Diabetes symptoms: The most ‘obscure’ sign of high blood sugar explained by Dr Sara

Diabetes type 2: Dr Zoe Williams discusses high blood sugar risks

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Diabetes affects about five million people in the UK, although the actual figure is most likely to be higher. Huge numbers of people in the UK are living with diabetes without even knowing it, because the symptoms can be very subtle.

About 90 percent of all diabetes cases are caused by type 2 diabetes.

The condition is caused by the body struggling to produce enough of the hormone insulin, or the body not reacting to insulin.

Insulin helps to convert sugar in the blood into useable energy.

But it’s incredibly difficult to know if you’re at risk of the condition.

You could unknowingly have high blood sugar if you have bad breath, according to ITV This Morning’s Dr Sara.

Having smelly breath is an “obscure” symptom of diabetes, but should never be ignored, she warned.

Uncontrolled diabetes can lead to the development of ketones.

It’s these ketones that instigate the bad breath, which has sometimes been likened to pear drops.

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“You can develop ketones with diabetes if it’s not well controlled,” Dr Sara told Express.co.uk.

“Ketones cause a smelly breath, so that is a slightly more obscure symptom, but certainly it’s there.”

Bad breath could also be caused by high blood sugar levels in saliva.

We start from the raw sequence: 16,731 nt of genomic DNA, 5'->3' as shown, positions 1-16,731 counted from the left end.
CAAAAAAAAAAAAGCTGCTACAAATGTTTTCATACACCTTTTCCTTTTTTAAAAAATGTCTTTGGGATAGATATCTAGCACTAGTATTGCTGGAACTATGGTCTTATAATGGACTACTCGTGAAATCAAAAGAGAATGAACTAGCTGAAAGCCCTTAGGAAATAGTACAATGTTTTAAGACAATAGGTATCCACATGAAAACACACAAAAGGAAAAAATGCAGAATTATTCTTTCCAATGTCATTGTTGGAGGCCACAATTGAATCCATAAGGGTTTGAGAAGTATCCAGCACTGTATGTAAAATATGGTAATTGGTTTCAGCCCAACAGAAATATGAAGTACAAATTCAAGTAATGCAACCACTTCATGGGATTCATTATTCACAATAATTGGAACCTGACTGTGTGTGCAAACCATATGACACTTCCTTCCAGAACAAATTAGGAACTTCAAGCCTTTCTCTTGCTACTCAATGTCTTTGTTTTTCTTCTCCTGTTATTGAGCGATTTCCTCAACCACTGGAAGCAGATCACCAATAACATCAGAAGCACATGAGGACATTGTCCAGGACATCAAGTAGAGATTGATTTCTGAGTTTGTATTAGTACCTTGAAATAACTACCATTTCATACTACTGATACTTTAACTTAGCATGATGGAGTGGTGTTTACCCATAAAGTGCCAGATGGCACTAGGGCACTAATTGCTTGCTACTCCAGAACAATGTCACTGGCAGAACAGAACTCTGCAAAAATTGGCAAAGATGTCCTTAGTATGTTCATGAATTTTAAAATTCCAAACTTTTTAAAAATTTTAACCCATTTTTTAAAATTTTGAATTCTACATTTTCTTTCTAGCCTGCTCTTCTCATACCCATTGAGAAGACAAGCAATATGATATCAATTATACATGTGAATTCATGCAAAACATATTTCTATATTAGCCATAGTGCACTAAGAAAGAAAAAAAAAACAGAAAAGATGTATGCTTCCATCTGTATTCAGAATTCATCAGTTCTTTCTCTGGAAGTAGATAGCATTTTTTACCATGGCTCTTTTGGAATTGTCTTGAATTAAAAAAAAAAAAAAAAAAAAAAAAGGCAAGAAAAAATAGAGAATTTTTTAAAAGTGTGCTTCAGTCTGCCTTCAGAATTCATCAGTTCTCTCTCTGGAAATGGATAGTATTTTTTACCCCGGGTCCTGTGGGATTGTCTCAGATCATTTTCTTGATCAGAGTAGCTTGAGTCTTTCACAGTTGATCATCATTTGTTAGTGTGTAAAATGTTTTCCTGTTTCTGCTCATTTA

It provides an ideal feeding ground for bacteria in the mouth, which subsequently leads to a build-up of dental plaque.

Untreated plaque can cause gum disease, which is a common cause of bad breath.

But just because you have bad breath, it doesn’t necessarily mean that you have diabetes.

It could also be caused by eating spicy foods or strong-smelling drinks.

Tonsillitis, acid reflux or smoking could all contribute to smelly breath, warned the NHS.

Speak to a dentist if you have bad breath for a few weeks, or if it’s accompanied by painful, bleeding gums.

More common diabetes symptoms include having an unquenchable thirst, passing more urine than normal, or feeling unusually tired.

Speak to a doctor if you’re worried about the signs of diabetes.

Diagnosing the condition early is crucial, because it can lead to some deadly complications, including heart disease and strokes.

You could lower your chances of developing diabetes by eating a healthy, balanced diet, and by doing regular exercise.

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